Ten years ago, the country and the world were stunned when a wage strike in Marikana turned deadly, leading to the worst massacre in democratic South Africa. Thirty-four striking mineworkers were shot dead by police on 16 August 2012.
Radio Islam spoke to Tony Healy, labour analyst, who said: “Up until 2008, the mining industry was in good shape in terms of the gold price and production costs. Then the mining industry fell on hard times. The was a series of retrenchments, safety issues, growing discontent and union rivalry. All of this became this cocktail that contributed to what happened at Marikana.”
When asked what has changed, Healy said that two critical changes have occurred to our legislation due to Marikana. The first is that AMCU was a minority union at that time. As a minority union, they did not have the rights their union deserved. This was because of the legislation at the time. After Marikana, our legislation changed that minority trade unions with sizeable membership have more rights. The second is that when union leaders call strikes, they cannot do so without the support of union members. They don’t occur simply at the whim of union leadership. This is what happened at Marikana.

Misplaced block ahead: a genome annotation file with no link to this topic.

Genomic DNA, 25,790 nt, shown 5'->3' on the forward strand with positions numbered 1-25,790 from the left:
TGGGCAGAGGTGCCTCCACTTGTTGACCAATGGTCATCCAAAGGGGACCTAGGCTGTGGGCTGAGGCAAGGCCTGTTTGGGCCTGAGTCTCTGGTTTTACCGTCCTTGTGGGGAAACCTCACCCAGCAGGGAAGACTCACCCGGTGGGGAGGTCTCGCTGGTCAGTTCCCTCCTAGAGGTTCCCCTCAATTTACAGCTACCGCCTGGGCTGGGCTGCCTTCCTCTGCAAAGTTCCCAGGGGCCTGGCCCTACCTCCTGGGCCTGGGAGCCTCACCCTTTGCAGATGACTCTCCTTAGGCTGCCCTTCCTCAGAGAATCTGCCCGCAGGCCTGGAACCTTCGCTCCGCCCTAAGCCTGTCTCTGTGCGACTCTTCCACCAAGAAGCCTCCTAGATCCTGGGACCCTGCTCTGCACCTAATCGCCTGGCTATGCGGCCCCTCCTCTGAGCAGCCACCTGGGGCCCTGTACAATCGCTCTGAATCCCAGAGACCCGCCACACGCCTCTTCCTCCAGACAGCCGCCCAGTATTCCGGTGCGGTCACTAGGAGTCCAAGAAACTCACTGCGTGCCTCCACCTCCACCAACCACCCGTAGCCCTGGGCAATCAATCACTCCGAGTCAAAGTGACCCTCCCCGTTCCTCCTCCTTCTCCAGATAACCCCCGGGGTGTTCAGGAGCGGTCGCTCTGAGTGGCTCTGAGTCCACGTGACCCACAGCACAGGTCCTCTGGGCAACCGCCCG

Healy added: “There is no doubt that at the time the townships around Marikana, the miners were living in many respects in squalor. Many households did not have water and electricity. The reality is that it remains like that today in many parts of the country.”
Click the link to listen to the full interview